Query Letter: Also referred to as a letter of inquiry, this is a brief letter outlining an organization's activities and a request for funding sent to a prospective donor to determine if there is sufficient interest to warrant submitting a full proposal. This saves the time of the prospective donor and the time and resources of the prospective applicant. (See Preliminary Proposal.)

Restricted Funds: Assets or income that is restricted in its use, in the types of organizations that may receive grants from it or in the procedures used to make grants from such funds.

Seed Money: A grant or contribution used to start a new project or organization.

Site Visit: Visiting a donee organization at its office location or area of operation and/or meeting with its staff or directors or with recipients of its services.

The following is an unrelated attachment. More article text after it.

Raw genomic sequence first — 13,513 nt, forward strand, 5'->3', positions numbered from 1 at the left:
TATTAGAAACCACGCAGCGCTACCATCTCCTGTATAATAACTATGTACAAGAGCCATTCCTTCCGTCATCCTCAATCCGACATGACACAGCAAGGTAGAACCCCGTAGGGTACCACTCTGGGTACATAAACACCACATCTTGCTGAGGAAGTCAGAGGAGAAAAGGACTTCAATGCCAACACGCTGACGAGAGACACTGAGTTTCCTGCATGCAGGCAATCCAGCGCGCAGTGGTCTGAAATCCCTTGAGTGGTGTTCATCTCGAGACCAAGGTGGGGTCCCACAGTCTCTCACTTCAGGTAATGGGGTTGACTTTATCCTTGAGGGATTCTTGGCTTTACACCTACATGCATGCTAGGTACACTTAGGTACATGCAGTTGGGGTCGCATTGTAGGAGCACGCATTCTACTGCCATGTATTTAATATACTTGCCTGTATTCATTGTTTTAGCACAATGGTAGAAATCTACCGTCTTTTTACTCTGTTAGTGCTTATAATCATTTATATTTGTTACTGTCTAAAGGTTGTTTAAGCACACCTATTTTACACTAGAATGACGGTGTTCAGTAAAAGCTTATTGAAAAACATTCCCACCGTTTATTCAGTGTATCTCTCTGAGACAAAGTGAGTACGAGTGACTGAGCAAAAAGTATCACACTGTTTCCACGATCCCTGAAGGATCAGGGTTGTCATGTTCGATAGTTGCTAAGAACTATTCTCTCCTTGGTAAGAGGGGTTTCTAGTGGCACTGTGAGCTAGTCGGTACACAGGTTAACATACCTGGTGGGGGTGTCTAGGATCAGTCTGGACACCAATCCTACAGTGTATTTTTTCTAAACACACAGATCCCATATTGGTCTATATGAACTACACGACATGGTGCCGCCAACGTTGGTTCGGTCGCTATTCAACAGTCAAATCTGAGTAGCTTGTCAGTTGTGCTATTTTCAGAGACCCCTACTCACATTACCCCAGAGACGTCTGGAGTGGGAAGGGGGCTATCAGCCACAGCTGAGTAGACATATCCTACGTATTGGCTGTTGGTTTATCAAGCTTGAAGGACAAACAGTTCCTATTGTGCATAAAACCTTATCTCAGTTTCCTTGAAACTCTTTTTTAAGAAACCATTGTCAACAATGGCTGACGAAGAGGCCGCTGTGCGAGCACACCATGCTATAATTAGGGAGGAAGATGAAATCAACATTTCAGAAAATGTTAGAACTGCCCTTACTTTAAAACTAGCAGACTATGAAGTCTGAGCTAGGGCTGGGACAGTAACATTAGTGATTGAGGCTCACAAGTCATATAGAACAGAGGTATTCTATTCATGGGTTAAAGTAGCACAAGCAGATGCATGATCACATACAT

Technical Assistance: Operational or management assistance given to a nonprofit organization. It can include fundraising assistance, budgeting and financial planning, program planning, legal advice, marketing and other aids to management. Assistance may be offered directly by a foundation or corporate staff member or in the form of a grant to pay for the services of an outside consultant. (See In-Kind Contribution.)

Tipping: The situation that occurs when a gift or grant is made that is large enough to significantly alter the grantee's funding base and cause it to fail the public support test. Such a gift or grant results in "tipping" or conversion from public charity to private foundation status.